Wednesday, 18 May 2005

Boring for England

Major league bores are of many kinds, but the commonest variety have one characteristic: everything they say, but everything, is either a stupefying banality or a totally pointless anecdote. I know one – let us call him UTF, which happen to be quite close to his initials but might stand for Unbelievably Tedious Fellow – who could combine the two with powerful effect.

The discussion is, let us say, about the injustice of workers losing their pensions when a company goes bust while the directors walk away with millions. In comes UTF:
“Well, I always say, what’s sauce for the goose is sauce for the gander”. Far from being entombed in the wave of glum silence which follows this remark, UTF, having got the floor, presses on: “That’s what a friend of mine called Peter often used to say: What’s sauce for the goose is sauce for the gander, he used to say”. At this point he realises that what is called for now is some background information about Peter:
“Interesting chap, Peter, used to live in St Albans, well, at any rate, he was at school there but moved to Harpenden when he married, girl I knew who used to work with me at ICI, actually, that’s how I met him. Anyway, he had this marvellous collection of cigarette cards, must have had, oooh…”.

Here he demonstrates another habit of people who have nothing of interest to say: the long pause while he sits with furrowed brow and pursed lips trying to recall some completely unimportant detail, and we all wait: “...several hundred!”.

And so on.

Like most bores, he is a very nice chap, so no-one says “Oh, for God’s sake shut up, you miserable wretch!”. Everyone listens for a bit and then gradually lets his voice fade into the background while they start conversations among themselves on some totally different topic, or just start showing each other little tricks with matches.

This post is quite a short one but seems to have taken a long time to write; I must have dropped off to sleep in the middle of it.

5 comments:

bonhead said...

Tony,
Dropped in to check out your website after you left a comment for me on the Blogwise forums.
I've time now to read only just this one post, and I think it's great!
Perhaps I enjoy it so much because it's so very English, and I'm stuck here in America, where half the time people talk like they've got a mouhful of marbles.
I am new to blogging and most of the blogs that I have perused thus far...leave something to be desired in terms of the quality of writing.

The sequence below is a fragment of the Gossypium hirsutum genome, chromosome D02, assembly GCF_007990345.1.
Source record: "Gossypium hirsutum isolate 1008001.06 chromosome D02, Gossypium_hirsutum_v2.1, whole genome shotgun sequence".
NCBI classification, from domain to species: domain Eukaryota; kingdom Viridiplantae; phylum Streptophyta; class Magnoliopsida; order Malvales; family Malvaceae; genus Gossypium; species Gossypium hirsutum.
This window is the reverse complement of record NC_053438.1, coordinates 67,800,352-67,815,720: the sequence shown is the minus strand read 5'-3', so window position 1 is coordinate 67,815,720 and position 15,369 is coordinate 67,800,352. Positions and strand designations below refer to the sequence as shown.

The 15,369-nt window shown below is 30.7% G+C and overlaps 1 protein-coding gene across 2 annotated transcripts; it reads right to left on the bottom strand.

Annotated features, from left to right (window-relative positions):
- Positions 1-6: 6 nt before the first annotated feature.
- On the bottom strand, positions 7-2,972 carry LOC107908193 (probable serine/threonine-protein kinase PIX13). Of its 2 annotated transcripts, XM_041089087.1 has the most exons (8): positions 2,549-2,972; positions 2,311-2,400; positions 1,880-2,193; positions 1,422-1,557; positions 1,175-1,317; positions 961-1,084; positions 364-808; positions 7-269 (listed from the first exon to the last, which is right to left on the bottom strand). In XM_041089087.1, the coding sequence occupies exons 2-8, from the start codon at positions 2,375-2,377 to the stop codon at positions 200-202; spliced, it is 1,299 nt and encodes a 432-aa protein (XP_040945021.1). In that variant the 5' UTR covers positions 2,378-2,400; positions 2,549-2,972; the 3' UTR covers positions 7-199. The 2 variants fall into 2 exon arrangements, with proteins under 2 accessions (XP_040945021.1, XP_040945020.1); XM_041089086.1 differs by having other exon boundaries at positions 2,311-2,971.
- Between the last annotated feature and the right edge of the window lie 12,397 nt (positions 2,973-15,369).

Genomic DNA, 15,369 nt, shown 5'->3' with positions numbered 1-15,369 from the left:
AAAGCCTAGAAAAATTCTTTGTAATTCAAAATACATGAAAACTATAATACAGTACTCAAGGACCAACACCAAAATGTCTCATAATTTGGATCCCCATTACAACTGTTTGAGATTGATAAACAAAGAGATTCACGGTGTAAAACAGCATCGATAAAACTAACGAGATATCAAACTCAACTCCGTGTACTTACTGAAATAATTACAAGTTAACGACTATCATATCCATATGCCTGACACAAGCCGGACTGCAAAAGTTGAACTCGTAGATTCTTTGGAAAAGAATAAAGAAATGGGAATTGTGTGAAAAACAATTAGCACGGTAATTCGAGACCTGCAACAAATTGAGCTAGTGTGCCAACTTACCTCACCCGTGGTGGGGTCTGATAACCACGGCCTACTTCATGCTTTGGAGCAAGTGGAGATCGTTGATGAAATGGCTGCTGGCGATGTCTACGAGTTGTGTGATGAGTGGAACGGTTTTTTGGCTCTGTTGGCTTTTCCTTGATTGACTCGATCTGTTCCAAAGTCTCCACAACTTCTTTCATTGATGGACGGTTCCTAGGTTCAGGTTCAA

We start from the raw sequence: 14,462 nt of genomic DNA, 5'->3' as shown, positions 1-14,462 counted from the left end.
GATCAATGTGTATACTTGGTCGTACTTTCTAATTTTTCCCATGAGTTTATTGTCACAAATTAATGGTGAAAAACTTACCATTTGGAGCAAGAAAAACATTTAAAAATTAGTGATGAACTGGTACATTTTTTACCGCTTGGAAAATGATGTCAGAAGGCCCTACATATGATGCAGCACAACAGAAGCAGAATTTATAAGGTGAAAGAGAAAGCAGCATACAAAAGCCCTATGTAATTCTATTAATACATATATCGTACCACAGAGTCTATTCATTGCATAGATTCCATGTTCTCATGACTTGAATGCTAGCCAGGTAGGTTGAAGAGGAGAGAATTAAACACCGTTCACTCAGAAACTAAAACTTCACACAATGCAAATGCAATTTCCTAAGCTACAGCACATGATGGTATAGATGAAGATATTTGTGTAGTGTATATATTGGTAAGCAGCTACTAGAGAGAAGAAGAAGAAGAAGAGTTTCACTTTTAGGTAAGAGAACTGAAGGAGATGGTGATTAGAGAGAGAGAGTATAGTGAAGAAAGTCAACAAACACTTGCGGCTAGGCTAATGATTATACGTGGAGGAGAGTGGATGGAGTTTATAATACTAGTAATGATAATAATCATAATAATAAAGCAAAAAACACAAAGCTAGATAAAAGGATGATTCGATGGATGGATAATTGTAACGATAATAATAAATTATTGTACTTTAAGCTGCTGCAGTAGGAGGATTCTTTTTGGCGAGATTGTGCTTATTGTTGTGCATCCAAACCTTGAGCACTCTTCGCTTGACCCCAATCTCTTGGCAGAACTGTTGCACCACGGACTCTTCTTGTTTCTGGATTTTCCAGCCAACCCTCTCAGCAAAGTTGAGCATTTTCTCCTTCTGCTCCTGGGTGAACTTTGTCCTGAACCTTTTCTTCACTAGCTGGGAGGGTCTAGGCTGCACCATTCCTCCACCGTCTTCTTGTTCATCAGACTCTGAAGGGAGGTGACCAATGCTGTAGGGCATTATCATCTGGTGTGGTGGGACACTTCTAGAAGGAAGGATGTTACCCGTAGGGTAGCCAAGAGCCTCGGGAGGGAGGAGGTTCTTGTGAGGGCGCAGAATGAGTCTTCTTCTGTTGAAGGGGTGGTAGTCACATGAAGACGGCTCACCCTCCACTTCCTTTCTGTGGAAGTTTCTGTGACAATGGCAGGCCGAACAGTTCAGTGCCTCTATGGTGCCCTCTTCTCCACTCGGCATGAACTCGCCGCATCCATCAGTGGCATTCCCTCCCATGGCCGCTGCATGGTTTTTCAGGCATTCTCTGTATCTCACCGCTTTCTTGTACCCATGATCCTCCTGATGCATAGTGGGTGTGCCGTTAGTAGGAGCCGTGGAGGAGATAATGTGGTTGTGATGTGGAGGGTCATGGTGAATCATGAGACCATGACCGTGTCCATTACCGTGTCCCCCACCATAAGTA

I actually look forward to coming back later to read yours.

http://orsoitink.blogspot.com/

Tony said...

Hello Orso, if that is actually your name.
I thought the Americans believed that it is the English who speak with a mouthful of marbles!
As you will gather from Other Men's Flowers, I find North American/English differences - linguistic, cultural and social - fascinating.
I look forward to following your blog as it develops.

Anonymous said...

I have an aunt who is notorious for going off on unbelievably boring tangents when she's attempting to tell you something. The other thing she does is qualify everything her husband says in the most tedious manner: e.g. My uncle will say, " At 7 we went to ...", and my aunt will interrupt him with, "no, it was at 7:30". She does this continually, "No you were wearing the blue shirt, not the grey one."
None of it is of any consequence anyway.

Great White North Boy

MrVilhauer said...

I meet those guys at the bar all the time.

Unfortunately, I call them my "friends" and when the banal conversation starts, I guess I'm "asking for it."

Tony said...

Serves you right, mrvilhauer.
GWNB, I had an aunt exactly like that, constantly correcting her husband: "No, dear, it was on the Tuesday". James Thurber has a lovely story called The Curb in the Sky about a man who is driven mad by such a wife and takes refuge in describing his dreams, believing she cannot correct the details. But she visits him in the asylum and when he repeats his story about flying in a plane made of telephone wires and pulling over to a curb she says: "No, you pulled over to a cloud. You always get that story wrong".